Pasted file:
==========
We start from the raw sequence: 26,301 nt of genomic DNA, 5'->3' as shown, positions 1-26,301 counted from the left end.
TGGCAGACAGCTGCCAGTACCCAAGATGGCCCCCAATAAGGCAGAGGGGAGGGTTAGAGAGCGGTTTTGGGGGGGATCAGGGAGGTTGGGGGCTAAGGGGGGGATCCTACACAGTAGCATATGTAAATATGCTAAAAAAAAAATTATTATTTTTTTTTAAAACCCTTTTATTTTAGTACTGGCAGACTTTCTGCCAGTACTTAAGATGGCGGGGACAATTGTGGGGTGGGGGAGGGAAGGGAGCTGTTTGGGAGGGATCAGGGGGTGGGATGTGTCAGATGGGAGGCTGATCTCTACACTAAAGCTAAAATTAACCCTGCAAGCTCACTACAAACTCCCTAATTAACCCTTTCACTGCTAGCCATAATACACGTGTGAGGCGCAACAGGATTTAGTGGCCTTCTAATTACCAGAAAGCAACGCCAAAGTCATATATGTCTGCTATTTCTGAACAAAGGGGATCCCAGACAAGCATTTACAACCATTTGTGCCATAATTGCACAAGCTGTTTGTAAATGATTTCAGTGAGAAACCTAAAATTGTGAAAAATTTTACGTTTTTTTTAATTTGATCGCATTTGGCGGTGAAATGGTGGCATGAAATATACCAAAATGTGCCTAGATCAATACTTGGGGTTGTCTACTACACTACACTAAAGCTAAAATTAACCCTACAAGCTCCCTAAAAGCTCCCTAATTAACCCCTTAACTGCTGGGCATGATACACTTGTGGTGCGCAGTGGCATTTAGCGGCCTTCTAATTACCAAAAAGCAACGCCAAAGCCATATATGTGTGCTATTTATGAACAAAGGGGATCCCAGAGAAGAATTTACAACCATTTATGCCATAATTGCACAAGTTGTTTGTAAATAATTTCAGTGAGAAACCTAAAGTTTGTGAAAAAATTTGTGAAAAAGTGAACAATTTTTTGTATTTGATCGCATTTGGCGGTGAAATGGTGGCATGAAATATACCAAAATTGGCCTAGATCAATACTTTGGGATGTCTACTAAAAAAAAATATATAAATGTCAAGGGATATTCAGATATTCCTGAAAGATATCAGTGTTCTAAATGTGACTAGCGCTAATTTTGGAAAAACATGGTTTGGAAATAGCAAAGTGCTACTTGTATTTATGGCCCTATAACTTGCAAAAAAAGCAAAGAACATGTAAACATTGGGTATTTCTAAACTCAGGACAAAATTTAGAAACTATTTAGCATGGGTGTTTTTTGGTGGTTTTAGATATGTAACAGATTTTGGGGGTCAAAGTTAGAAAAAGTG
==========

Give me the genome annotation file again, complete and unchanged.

We start from the raw sequence: 26,301 nt of genomic DNA, 5'->3' as shown, positions 1-26,301 counted from the left end.
TGGCAGACAGCTGCCAGTACCCAAGATGGCCCCCAATAAGGCAGAGGGGAGGGTTAGAGAGCGGTTTTGGGGGGGATCAGGGAGGTTGGGGGCTAAGGGGGGGATCCTACACAGTAGCATATGTAAATATGCTAAAAAAAAAATTATTATTTTTTTTTAAAACCCTTTTATTTTAGTACTGGCAGACTTTCTGCCAGTACTTAAGATGGCGGGGACAATTGTGGGGTGGGGGAGGGAAGGGAGCTGTTTGGGAGGGATCAGGGGGTGGGATGTGTCAGATGGGAGGCTGATCTCTACACTAAAGCTAAAATTAACCCTGCAAGCTCACTACAAACTCCCTAATTAACCCTTTCACTGCTAGCCATAATACACGTGTGAGGCGCAACAGGATTTAGTGGCCTTCTAATTACCAGAAAGCAACGCCAAAGTCATATATGTCTGCTATTTCTGAACAAAGGGGATCCCAGACAAGCATTTACAACCATTTGTGCCATAATTGCACAAGCTGTTTGTAAATGATTTCAGTGAGAAACCTAAAATTGTGAAAAATTTTACGTTTTTTTTAATTTGATCGCATTTGGCGGTGAAATGGTGGCATGAAATATACCAAAATGTGCCTAGATCAATACTTGGGGTTGTCTACTACACTACACTAAAGCTAAAATTAACCCTACAAGCTCCCTAAAAGCTCCCTAATTAACCCCTTAACTGCTGGGCATGATACACTTGTGGTGCGCAGTGGCATTTAGCGGCCTTCTAATTACCAAAAAGCAACGCCAAAGCCATATATGTGTGCTATTTATGAACAAAGGGGATCCCAGAGAAGAATTTACAACCATTTATGCCATAATTGCACAAGTTGTTTGTAAATAATTTCAGTGAGAAACCTAAAGTTTGTGAAAAAATTTGTGAAAAAGTGAACAATTTTTTGTATTTGATCGCATTTGGCGGTGAAATGGTGGCATGAAATATACCAAAATTGGCCTAGATCAATACTTTGGGATGTCTACTAAAAAAAAATATATAAATGTCAAGGGATATTCAGATATTCCTGAAAGATATCAGTGTTCTAAATGTGACTAGCGCTAATTTTGGAAAAACATGGTTTGGAAATAGCAAAGTGCTACTTGTATTTATGGCCCTATAACTTGCAAAAAAAGCAAAGAACATGTAAACATTGGGTATTTCTAAACTCAGGACAAAATTTAGAAACTATTTAGCATGGGTGTTTTTTGGTGGTTTTAGATATGTAACAGATTTTGGGGGTCAAAGTTAGAAAAAGTG